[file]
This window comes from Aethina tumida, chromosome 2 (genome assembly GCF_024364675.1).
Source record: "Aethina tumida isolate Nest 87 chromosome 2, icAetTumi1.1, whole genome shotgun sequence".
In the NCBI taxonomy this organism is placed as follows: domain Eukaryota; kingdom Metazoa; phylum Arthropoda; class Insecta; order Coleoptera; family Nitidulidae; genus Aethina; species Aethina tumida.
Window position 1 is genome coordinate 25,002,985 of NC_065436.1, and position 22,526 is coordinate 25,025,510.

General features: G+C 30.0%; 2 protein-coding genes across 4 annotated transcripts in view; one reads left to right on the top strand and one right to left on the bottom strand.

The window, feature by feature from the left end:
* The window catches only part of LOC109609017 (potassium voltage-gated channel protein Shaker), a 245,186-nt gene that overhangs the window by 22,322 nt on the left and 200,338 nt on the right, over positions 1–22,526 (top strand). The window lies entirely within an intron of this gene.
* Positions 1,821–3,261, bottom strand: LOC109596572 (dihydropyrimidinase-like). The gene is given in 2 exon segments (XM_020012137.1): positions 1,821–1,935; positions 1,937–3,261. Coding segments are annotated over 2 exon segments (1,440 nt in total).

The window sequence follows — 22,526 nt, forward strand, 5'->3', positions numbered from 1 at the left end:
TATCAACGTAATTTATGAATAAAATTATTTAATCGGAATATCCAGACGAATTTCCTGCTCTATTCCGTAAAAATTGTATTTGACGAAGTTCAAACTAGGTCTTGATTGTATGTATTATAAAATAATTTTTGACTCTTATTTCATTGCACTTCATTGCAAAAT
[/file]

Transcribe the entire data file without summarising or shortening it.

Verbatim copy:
This window comes from Aethina tumida, chromosome 2 (genome assembly GCF_024364675.1).
Source record: "Aethina tumida isolate Nest 87 chromosome 2, icAetTumi1.1, whole genome shotgun sequence".
In the NCBI taxonomy this organism is placed as follows: domain Eukaryota; kingdom Metazoa; phylum Arthropoda; class Insecta; order Coleoptera; family Nitidulidae; genus Aethina; species Aethina tumida.
Window position 1 is genome coordinate 25,002,985 of NC_065436.1, and position 22,526 is coordinate 25,025,510.

General features: G+C 30.0%; 2 protein-coding genes across 4 annotated transcripts in view; one reads left to right on the top strand and one right to left on the bottom strand.

The window, feature by feature from the left end:
* The window catches only part of LOC109609017 (potassium voltage-gated channel protein Shaker), a 245,186-nt gene that overhangs the window by 22,322 nt on the left and 200,338 nt on the right, over positions 1–22,526 (top strand). The window lies entirely within an intron of this gene.
* Positions 1,821–3,261, bottom strand: LOC109596572 (dihydropyrimidinase-like). The gene is given in 2 exon segments (XM_020012137.1): positions 1,821–1,935; positions 1,937–3,261. Coding segments are annotated over 2 exon segments (1,440 nt in total).

The window sequence follows — 22,526 nt, forward strand, 5'->3', positions numbered from 1 at the left end:
TATCAACGTAATTTATGAATAAAATTATTTAATCGGAATATCCAGACGAATTTCCTGCTCTATTCCGTAAAAATTGTATTTGACGAAGTTCAAACTAGGTCTTGATTGTATGTATTATAAAATAATTTTTGACTCTTATTTCATTGCACTTCATTGCAAAAT